05 Editorial - Our Lady of Sorrows

posted Sep 11, 2018, 10:54 AM by Neil D'Souza   [ updated Sep 11, 2018, 10:55 AM ]
Every year on Sept. 15, the Church commemorates the memorial of Our Lady of Sorrows. St Paul told the Corinthians that "we preach Christ crucified" (1 Cor 1:23), and St Clement I, the fourth Pope, urged the Christians of the late first century to "look steadfastly to the blood of Christ" that was shed on the Cross. It was only a matter of time before Christians, in contemplating Christ's Crucifixion, would also turn their attention to those standing near the Cross, especially His sorrowful mother. Prayerful reflection on Sacred Scripture led to the numbering of Mary's sorrows (or dolours) at seven (Mary's seven sorrows).

In the 13th century, two events occurred that spurred the devotion to Our Lady of Sorrows: the founding of the Servite Order and the writing of the Stabat Mater. In 1233, seven cloth merchants left Florence to live a life of prayer and penance. Later, the Blessed Mother appeared to them, and said, "I have chosen you to be my first servants, and under this name, you are to till my Son's vineyard. Here, too, is the habit which you are to wear; its dark colour will recall the pangs which I suffered on the day when I stood by the Cross of my only Son." Their order became known as the Order of Servants of Mary, or Servites; the order grew in numbers; its members spread devotion to Mary's sorrows.

Features of the devotion included the wearing of the black scapular of the seven sorrows of Mary and the recitation of the Servite Rosary, also known as the Rosary (or chaplet) of the Seven Sorrows. In 1645, Pope Innocent X established the Servites' Confraternity of Our Lady of Sorrows in its present form. In subsequent centuries, the Servites also promoted the Via Matris (Way of the Mother), a counterpart to the Stations of the Cross, in which the faithful meditate on Mary's seven sorrows.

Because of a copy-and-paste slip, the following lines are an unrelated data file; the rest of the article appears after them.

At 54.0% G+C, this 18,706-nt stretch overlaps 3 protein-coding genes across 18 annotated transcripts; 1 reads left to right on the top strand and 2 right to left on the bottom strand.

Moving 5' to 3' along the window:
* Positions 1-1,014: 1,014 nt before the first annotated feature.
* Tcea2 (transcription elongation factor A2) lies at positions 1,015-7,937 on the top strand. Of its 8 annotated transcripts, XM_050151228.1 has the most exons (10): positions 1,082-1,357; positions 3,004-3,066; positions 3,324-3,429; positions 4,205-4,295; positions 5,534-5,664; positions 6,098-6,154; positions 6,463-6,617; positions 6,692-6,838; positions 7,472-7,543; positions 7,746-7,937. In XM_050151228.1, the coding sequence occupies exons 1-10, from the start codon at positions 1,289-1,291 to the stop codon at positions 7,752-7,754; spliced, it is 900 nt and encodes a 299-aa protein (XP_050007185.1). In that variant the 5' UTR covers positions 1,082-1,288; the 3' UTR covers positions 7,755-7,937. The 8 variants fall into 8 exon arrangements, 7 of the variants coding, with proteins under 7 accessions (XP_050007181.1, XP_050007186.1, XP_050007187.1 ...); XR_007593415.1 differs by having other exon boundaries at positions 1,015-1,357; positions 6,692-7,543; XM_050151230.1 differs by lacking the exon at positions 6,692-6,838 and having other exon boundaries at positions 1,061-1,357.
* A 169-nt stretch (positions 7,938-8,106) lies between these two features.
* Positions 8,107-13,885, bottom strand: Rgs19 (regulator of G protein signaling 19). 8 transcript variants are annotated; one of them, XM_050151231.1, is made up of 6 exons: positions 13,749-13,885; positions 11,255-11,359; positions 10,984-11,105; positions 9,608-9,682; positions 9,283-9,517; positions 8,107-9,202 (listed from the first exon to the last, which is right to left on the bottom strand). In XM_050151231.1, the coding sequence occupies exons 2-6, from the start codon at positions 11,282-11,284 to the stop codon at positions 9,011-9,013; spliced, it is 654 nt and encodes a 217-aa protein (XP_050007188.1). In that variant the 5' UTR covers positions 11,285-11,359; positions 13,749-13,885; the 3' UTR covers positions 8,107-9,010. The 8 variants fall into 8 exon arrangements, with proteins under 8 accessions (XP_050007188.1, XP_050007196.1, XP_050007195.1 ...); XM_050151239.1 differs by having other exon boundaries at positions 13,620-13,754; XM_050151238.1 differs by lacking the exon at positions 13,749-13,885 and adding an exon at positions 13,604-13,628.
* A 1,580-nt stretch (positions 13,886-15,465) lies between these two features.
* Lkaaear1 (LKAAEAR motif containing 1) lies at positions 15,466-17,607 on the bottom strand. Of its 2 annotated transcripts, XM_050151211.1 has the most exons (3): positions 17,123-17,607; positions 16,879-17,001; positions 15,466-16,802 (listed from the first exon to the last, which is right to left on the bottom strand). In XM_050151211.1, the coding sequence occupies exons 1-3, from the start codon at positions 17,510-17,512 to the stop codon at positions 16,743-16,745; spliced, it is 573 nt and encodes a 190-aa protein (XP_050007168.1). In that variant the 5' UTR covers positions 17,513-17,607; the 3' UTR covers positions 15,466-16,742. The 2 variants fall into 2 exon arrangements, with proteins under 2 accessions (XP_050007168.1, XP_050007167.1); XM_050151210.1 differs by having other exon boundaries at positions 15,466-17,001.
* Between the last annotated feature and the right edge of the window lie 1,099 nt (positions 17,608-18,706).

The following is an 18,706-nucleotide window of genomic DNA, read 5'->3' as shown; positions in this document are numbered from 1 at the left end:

Within decades of the founding of the Servite Order, the hymn Stabat Mater was composed, likely by the Franciscan friar Jacopone da Todi (1230-1306). The most popular English version, often sung in American parishes at Stations of the Cross, begins, "At the Cross, her station keeping." The hymn became popular in the Late Middle Ages and Renaissance, and eventually became part of the Liturgy of the Hours, as well as the Mass, in which it is an optional sequence before the Gospel.

As the Stabat Mater grew in popularity, sacred art also increasingly portrayed Mary's sorrows. The image of the Pietà, in which Mary holds the dead body of her son, became increasingly popular from the 14th century; Michelangelo's famous sculpture dates from 1498-99.

The people of the time were particularly receptive to devotion to Our Lady of Sorrows, because "there was great suffering at times among the masses of people, and the plague spared no social class." "As people contemplated this sorrowful Mother with whom they could identify, they saw that while she lamented, she also joined herself to that suffering, and as she said 'yes' at the time of the Annunciation, she said 'yes' to this saving action of Christ and so shared in it."

Mary's sorrows came to be commemorated liturgically on the Friday before Palm Sunday, and on Sept. 15, the day after the feast of the Exaltation of the Holy Cross. The Lenten commemoration was celebrated throughout the Church from 1727 until 1969; the September commemoration has been part of the Church's calendar since 1815. Source: www.osv.com

J.J. Ziegler writes from North Carolina in OSV Newsweekly.